Working with a tiny roundworm known as Caenorhabditis elegans, an important animal model in biomedical science, the researchers discovered that a tumor suppressor known as PTEN also functions to keep the animal in a waiting state by blocking cell growth when food is absent.
If these animals hatch from their eggs without any source of nutrition, they are able to remain in a perpetually young state for a long time without growing. When they eventually find food they start growing and maturing into adults. The researchers discovered that this juvenile-to-adult switch is controlled by PTEN. When the gene for PTEN is defective, the animals attempt to grow and become mature even when they have no food.
"The attempt of these animals to grow when they should not is not only analogous to the inappropriate growth and proliferation of cells during the formation of tumors in cancer, it also involves the same players," said Rothman. The research team found that PTEN functions with two other proteins known as protein kinases that are also involved in cancer progression.
This discovery means that other proteins that keep the brakes on growth might be found by looking for additional genes that keep these animals in an immature state.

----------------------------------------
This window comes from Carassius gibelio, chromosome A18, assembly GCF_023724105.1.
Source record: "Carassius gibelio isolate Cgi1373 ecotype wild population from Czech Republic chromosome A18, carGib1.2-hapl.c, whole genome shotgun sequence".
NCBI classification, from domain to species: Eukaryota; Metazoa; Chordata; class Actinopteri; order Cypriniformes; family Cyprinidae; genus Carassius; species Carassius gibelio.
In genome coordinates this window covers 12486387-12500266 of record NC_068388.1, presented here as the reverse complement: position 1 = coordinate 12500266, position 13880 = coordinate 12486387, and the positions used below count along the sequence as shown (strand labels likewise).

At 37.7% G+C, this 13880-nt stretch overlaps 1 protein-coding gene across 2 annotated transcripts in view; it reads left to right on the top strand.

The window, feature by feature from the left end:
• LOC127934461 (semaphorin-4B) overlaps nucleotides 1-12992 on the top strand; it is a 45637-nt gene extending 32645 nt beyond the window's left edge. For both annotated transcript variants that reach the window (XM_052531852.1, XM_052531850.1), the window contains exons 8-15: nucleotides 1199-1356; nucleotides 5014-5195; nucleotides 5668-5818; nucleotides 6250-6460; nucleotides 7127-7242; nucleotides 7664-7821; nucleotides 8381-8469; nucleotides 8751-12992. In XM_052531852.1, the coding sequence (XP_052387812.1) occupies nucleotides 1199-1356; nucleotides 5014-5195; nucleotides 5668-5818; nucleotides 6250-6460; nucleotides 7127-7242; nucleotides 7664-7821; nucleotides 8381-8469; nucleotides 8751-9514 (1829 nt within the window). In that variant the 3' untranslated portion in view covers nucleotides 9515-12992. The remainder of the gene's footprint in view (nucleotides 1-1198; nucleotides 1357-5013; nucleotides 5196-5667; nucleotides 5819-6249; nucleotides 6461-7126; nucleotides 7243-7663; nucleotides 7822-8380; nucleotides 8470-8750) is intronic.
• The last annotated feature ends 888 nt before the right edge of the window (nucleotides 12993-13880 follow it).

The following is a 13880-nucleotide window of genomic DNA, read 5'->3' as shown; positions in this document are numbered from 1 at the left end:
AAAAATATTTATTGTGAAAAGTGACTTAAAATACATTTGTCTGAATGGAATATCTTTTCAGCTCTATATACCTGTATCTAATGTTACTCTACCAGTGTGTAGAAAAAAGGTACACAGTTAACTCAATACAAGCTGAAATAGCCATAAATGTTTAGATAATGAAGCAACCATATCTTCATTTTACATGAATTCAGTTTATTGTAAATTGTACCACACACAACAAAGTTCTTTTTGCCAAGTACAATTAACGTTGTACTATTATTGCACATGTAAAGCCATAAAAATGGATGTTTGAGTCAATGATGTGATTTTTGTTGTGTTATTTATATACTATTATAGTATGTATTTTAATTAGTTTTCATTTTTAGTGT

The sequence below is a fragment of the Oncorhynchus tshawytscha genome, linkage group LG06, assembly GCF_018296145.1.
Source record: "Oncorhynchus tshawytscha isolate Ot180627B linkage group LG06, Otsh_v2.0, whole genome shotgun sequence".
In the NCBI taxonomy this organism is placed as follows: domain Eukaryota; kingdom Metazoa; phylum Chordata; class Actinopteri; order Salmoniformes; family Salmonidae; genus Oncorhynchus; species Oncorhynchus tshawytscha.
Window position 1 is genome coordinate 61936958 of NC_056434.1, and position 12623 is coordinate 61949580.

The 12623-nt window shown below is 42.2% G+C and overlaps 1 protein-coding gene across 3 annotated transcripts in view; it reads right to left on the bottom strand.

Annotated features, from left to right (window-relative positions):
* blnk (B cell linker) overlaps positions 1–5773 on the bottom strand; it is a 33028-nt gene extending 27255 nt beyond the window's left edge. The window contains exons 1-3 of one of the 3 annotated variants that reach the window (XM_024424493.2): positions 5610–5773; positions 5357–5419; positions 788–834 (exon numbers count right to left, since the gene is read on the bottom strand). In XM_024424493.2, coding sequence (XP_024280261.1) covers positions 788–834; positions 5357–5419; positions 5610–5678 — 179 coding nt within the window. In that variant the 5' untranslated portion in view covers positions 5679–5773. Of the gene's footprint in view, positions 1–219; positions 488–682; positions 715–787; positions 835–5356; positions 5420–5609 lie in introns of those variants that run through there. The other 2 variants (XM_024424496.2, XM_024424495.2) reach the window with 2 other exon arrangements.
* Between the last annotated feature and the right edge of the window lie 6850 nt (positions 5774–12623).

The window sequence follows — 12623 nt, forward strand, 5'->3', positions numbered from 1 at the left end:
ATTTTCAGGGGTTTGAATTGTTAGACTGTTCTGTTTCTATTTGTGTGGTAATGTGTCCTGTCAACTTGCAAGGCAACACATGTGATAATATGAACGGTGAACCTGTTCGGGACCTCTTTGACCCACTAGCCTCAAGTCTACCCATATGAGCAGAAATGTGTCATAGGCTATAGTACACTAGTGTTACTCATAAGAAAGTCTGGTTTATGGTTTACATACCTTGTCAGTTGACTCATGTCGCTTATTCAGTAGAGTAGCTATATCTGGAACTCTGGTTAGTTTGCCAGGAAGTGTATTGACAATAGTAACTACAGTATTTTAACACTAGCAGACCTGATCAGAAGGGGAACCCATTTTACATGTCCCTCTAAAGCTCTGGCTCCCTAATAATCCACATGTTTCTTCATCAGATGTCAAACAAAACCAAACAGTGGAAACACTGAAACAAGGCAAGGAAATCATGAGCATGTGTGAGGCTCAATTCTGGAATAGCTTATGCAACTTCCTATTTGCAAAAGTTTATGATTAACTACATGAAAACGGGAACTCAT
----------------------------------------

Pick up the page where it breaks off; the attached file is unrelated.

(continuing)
"Now that we have information about the switch that keeps animals developmentally arrested, we can readily identify other genes involved in this process," said Rothman. Such genes might similarly be involved in the formation of cancers and could provide new therapeutic targets for intervention in cancer.
The current findings took about four years to discover. The worms used in the research develop quickly, growing from an egg to an adult in three days, as compared to mice, for example, which take several months. The similarities between the number and identity of genes in humans and worms allow researchers to extrapolate from worms to humans in their genetic resea
Contact: Gail Gallessich
University of California - Santa Barbara